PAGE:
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SHAYKH. The Arabic term shaykh is an honorific title given since pre-Islamic times to men of distinction.

Its meaning embraces several concepts expressed by the English words “leader,” “patriarch,” “notable,” “elder,” “chief,” and “counselor.” Throughout the Muslim era the term shaykh al-din (“leader of the faith”) has been applied to men who possess scriptural learning. Heads of religious orders are called shaykhs, as are Sufi adepts, Qur’anic scholars, jurists, and those who preach and lead prayers in the mosques. Muslim scholars have paid close attention to the careers of prominent religious shaykhs; the intellectual and genealogical pedigrees of these learned men have been accumulating in biographical dictionaries (known as tarajim or tabdgat) for centuries. One would hardly suspect, given the immense weight of this clerical literature, that the majority of shaykhs, both now and in the past, have not been religious functionaries. Instead, they have belonged to a more secular and, historically speaking, much older political elite consisting of clan leaders, village headmen, and tribal chiefs.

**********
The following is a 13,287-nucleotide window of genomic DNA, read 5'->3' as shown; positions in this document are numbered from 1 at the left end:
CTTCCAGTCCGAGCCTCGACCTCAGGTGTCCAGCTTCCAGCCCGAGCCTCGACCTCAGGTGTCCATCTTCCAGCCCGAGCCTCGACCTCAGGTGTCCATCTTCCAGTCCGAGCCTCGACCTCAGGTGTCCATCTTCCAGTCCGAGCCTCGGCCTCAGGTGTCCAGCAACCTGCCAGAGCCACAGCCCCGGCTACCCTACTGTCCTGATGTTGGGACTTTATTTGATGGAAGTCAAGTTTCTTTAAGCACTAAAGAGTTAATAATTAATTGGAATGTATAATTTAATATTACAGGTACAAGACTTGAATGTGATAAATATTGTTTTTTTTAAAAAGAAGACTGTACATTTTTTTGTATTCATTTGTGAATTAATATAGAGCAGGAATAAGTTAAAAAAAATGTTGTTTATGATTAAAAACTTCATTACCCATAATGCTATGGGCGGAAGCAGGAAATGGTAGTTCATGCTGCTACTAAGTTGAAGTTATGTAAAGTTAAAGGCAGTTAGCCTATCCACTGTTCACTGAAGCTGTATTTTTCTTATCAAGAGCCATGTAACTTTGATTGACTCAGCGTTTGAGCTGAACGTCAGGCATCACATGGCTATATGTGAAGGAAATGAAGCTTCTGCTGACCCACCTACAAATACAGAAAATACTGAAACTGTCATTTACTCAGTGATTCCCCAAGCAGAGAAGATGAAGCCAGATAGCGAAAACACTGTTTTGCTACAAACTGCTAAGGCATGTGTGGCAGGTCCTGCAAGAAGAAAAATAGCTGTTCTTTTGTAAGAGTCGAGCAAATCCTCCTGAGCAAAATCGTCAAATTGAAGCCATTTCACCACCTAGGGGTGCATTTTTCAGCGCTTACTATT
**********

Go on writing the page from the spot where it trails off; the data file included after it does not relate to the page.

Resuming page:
The shaykh al-din is associated with a metropolitan culture of great antiquity and richness, whereas the tribal shaykh has long been associated with the agricultural and pastoral hinterland and particularly with remote areas beyond state control. The contrast is overdrawn. Shaykhs have always been caught up in the political economy of urban society-at times, they have taxed and controlled the trade of cities-and the most powerful shaykhs keep residences in both town and country. The base of the shaykh’s power, however, has traditionally been in the countryside, where most tribespeople and peasants have lived even into modern times. The shaykh’s influence in outlying regions, which cannot always be easily controlled from the urban center, makes him an important resource to the state. Historically, the most influential shaykhs have acted as middlemen between governed and ungoverned space, and it is their relationship to the latter that has distinguished them over time as a recognizable political type.